The story is disturbing because of the truths it tells us about ourselves and our society. It’s not just the water thing. It’s the marketing. Lynda Resnick has been repeatedly described as a marketing genius for her ability to transform Fiji Water into a must-have accessory for environmentally-conscious celebrities and politicians, despite its heavy use of plastic and questionable commitment to environmentally sustainable practices. And oh, we are drinking the marketing at far greater rates than we are drinking the water. Our celebrities both enormous (Obama, Paris, and their ilk) and minor (the geekarati at the SXSW festival) can’t live without it. So neither can we. Whatever celebrities sell us? YUM. Damn the consequences.

It’s troubling, at the end of the story, that the company is not, as Anna Lenzer writes in her follow-up to the story (after Fiji Water spokesman Rob Six defended his company) doing anything about the military junta now controlling Fiji. “A UN official . . . in a recent commentary . . . singled out Fiji Water as the one company with enough leverage to force the junta to budge.”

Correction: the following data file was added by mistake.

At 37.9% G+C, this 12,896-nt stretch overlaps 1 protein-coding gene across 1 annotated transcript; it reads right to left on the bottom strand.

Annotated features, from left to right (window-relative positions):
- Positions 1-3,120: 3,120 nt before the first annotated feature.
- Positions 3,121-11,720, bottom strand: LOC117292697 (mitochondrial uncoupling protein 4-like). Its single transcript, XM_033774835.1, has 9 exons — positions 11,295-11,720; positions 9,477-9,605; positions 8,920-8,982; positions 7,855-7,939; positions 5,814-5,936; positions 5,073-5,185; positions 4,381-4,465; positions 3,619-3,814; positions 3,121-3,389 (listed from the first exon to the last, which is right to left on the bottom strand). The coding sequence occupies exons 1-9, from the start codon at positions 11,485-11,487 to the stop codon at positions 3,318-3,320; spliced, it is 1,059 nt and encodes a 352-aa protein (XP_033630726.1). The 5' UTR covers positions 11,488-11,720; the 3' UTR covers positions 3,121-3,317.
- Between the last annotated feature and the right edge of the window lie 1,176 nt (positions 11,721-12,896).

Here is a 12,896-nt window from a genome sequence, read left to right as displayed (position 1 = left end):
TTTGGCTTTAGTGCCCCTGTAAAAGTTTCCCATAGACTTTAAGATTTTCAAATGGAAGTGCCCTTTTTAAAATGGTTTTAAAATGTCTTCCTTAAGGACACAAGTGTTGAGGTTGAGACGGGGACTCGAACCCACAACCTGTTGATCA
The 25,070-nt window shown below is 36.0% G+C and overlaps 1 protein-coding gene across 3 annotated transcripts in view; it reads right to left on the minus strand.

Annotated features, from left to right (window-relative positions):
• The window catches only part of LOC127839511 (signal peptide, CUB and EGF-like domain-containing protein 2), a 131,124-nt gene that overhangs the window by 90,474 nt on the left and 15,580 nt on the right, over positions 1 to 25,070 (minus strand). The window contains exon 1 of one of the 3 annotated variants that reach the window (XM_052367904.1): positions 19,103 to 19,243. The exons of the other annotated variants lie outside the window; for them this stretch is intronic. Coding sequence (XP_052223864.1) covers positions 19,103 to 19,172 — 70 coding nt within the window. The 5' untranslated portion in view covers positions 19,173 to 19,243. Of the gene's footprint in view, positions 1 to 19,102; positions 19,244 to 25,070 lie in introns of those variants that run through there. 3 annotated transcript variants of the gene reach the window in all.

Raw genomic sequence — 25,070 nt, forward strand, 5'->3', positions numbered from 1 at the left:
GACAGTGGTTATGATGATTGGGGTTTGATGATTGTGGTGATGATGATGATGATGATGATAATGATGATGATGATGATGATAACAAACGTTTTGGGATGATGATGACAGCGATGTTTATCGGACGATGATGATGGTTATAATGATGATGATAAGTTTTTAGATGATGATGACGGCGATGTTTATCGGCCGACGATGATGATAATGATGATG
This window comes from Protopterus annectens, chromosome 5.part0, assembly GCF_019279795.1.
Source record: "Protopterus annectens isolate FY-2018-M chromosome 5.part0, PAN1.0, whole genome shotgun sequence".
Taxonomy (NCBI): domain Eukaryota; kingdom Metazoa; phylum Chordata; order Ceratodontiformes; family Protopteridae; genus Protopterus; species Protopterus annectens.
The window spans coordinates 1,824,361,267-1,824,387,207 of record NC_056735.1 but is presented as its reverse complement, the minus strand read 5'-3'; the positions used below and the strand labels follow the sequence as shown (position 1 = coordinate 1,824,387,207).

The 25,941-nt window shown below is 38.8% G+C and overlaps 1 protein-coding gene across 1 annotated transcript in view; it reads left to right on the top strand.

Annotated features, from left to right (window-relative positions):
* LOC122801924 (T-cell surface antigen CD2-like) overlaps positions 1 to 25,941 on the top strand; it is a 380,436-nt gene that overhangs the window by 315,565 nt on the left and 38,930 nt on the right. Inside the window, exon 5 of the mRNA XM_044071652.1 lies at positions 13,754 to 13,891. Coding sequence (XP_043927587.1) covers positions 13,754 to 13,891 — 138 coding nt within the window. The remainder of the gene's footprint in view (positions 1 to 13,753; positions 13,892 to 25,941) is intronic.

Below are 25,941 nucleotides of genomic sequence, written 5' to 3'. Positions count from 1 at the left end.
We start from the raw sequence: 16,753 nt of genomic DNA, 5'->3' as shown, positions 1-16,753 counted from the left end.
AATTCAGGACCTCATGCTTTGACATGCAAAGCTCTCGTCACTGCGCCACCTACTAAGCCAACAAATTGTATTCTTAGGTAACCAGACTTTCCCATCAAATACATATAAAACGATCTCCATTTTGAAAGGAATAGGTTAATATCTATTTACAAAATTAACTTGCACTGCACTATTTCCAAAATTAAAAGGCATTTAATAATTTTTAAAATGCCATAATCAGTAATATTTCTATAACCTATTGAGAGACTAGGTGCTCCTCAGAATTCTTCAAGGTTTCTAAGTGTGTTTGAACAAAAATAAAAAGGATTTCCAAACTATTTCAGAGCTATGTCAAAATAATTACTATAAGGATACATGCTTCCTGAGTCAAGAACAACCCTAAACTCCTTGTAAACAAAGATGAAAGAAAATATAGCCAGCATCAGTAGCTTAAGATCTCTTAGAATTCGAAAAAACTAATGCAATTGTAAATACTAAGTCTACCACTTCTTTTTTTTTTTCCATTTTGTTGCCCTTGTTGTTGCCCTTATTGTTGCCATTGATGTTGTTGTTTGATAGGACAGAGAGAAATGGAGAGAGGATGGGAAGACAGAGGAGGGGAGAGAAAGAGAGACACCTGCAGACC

The commentary, by the way, was titled “Why Obama should stop drinking Fiji water.”

           — Hat tip: Zenster [Return to headlines]

Lawyer Lashes DOCS Workers

A WALGETT lawyer has described NSW Department of Community Services caseworkers and solicitors seeking to have children removed from their Aboriginal parents as “rottweilers in a chook pen”.

DOCS has been accused of unfairly targeting Aboriginal families, with about 40 children taken from their parents in the past 18 months, eliciting fears from the northern NSW Aboriginal community about a new wave of stolen generations.